Spangler, J.G.; M.B. Dignan, and R.M. Michielutte. “Smokeless tobacco use among American Indian women--southeastern North Carolina, 1991.” Morbidity and Mortality Weekly Report 44.6 (February 17, 1995): 113-117.
A study was undertaken by the Department of Family and Community Medicine at Bowman Gray School of Medicine (Wake Forest University) to analyze data collected from a National Cancer Institute-funded cervical cancer prevention project to determine prevalence at that time (1991) of Lumbee women's use of smokeless tobacco. A random sample of 479 Lumbee woman completed a detailed survey during the cervical cancer prevention study which included sections on health behaviors such as tobacco and alcohol. The questions included “Have you ever used chewing tobacco or snuff?” “If yes, how old were you when you started?” Current health status, church attendance, social support, and use of medical services were also investigated.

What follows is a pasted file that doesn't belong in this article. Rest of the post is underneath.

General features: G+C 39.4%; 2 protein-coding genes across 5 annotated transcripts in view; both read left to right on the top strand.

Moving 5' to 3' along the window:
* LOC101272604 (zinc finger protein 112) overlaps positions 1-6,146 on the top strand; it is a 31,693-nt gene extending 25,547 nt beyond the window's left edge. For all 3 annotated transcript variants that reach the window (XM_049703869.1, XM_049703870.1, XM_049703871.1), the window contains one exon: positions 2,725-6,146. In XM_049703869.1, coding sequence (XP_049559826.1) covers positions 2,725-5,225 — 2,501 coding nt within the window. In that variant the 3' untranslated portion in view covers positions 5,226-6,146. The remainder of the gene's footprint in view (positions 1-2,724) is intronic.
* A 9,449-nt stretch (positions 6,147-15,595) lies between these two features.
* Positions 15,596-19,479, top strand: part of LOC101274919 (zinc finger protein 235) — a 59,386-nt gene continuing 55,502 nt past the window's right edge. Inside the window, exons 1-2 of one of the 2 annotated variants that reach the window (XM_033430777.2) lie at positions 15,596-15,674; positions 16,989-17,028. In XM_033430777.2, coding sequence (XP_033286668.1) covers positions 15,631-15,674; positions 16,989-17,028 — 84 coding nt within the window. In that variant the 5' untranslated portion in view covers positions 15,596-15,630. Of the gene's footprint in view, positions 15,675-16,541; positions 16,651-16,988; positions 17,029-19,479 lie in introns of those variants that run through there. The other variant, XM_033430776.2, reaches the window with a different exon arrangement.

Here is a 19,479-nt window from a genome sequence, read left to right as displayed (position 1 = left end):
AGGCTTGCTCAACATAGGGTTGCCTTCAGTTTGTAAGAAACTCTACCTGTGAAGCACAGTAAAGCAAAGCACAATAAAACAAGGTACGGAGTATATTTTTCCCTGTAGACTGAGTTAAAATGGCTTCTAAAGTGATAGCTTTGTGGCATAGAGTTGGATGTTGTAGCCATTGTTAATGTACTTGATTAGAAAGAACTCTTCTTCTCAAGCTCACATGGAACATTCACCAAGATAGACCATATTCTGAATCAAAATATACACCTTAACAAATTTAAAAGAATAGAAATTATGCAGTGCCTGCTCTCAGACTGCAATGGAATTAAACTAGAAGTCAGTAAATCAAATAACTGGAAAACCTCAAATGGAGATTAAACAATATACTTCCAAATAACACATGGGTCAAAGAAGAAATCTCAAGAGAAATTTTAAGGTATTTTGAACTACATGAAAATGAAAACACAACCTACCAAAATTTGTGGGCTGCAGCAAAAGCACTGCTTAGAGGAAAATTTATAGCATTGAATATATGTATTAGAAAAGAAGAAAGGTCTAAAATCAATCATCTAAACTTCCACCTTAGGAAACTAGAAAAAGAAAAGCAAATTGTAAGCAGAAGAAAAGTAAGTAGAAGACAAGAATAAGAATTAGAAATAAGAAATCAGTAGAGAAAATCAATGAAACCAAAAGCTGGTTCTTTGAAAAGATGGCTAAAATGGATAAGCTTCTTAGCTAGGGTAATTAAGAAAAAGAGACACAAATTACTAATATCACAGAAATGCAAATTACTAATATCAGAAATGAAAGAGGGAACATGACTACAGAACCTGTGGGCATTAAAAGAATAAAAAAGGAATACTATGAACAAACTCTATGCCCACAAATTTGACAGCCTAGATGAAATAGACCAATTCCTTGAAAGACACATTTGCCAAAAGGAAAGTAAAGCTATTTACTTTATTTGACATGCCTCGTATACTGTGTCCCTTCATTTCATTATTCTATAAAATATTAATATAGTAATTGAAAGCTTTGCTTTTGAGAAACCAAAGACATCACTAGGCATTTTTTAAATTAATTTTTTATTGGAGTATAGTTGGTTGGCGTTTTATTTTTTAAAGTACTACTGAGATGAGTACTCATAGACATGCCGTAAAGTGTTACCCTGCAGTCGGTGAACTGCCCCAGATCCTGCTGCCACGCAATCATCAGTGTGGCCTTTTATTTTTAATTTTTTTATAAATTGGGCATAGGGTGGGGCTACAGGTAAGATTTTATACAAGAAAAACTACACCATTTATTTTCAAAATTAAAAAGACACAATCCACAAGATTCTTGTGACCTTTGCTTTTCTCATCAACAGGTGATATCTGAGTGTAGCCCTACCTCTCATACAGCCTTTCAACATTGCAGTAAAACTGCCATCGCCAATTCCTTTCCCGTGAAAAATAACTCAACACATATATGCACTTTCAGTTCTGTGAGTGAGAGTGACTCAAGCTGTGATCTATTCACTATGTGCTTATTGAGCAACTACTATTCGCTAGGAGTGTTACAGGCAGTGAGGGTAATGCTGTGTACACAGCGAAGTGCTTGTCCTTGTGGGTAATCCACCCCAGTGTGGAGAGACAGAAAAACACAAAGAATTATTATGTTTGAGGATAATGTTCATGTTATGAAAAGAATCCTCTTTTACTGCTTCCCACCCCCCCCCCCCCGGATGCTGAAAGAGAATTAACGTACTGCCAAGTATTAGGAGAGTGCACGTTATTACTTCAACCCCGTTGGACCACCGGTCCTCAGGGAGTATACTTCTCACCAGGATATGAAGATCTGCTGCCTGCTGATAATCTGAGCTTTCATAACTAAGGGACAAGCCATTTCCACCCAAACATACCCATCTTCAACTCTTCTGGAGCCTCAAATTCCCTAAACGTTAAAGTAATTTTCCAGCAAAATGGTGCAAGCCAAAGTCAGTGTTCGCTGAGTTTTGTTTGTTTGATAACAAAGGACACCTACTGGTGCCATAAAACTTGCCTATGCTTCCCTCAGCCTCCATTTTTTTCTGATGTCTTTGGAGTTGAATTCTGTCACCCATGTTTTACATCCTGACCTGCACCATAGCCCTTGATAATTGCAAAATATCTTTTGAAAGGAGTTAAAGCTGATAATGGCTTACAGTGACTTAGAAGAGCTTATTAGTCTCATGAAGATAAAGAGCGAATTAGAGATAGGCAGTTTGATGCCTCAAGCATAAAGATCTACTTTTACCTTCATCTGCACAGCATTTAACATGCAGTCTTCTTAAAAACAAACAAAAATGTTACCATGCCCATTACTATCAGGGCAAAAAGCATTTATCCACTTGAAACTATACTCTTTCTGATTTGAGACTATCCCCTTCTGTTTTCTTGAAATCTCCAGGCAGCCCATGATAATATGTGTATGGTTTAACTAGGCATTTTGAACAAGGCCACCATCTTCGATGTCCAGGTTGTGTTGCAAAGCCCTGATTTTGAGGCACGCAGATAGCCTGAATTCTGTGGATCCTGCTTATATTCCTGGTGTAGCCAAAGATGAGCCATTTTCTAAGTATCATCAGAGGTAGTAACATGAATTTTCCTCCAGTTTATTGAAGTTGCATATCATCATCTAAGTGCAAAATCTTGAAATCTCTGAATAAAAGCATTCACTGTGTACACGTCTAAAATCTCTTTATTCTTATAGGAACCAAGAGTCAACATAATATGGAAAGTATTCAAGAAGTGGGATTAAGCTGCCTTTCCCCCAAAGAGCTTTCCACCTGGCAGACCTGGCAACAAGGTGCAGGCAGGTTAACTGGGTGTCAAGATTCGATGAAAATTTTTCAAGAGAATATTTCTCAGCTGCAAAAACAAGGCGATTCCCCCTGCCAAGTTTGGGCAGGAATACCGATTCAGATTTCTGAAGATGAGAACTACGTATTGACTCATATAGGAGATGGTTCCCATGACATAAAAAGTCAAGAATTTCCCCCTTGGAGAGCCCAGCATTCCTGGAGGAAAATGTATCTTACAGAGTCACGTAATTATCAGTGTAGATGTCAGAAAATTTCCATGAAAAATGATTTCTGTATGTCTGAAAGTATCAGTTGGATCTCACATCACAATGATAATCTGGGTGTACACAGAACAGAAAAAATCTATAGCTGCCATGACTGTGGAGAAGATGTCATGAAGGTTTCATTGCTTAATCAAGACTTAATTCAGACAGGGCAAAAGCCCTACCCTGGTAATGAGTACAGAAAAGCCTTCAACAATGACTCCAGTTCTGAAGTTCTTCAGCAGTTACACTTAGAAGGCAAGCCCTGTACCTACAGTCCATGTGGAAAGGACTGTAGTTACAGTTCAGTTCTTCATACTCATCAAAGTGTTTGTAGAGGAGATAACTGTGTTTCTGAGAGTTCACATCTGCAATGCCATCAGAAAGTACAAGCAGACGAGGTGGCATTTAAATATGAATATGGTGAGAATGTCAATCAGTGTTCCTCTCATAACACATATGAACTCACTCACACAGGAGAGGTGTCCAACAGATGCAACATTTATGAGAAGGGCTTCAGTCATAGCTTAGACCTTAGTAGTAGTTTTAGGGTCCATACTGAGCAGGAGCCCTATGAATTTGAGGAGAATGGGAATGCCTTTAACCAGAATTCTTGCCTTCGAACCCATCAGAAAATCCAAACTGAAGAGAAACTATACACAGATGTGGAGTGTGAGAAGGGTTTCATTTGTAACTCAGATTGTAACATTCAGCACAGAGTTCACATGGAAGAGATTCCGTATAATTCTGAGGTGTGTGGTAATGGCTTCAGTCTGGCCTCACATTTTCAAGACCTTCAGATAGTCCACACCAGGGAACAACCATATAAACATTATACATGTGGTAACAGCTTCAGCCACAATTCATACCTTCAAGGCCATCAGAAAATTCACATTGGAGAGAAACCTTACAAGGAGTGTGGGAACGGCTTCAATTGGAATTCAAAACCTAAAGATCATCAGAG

The survey showed that 64% never used smokeless tobacco, 13% formerly used it, and 23% currently were using it. Prevalence was highest among women over 65 and lowest among women 18-24 and 25-34. [Table 1 shows figures for the sample's demographics, health, and social support.] This rate is nine times the national mean for American Indian women and 38 times that for women in the overall U.S. population. This high rate of smokeless tobacco use increases Lumbee women's risk for oral cancer, leukoplakia, tooth loss, and gingival recession. Nicotine may increase their risk during childbearing for low birth weight, spontaneous abortion, and premature delivery. It was noted that Robeson County (as of a 1994 communication with the N.C. Agricultural Extension Service) was the third largest tobacco-producing county in North Carolina, and high rates of smokeless tobacco use are also found in other tobacco-growing regions of the United States.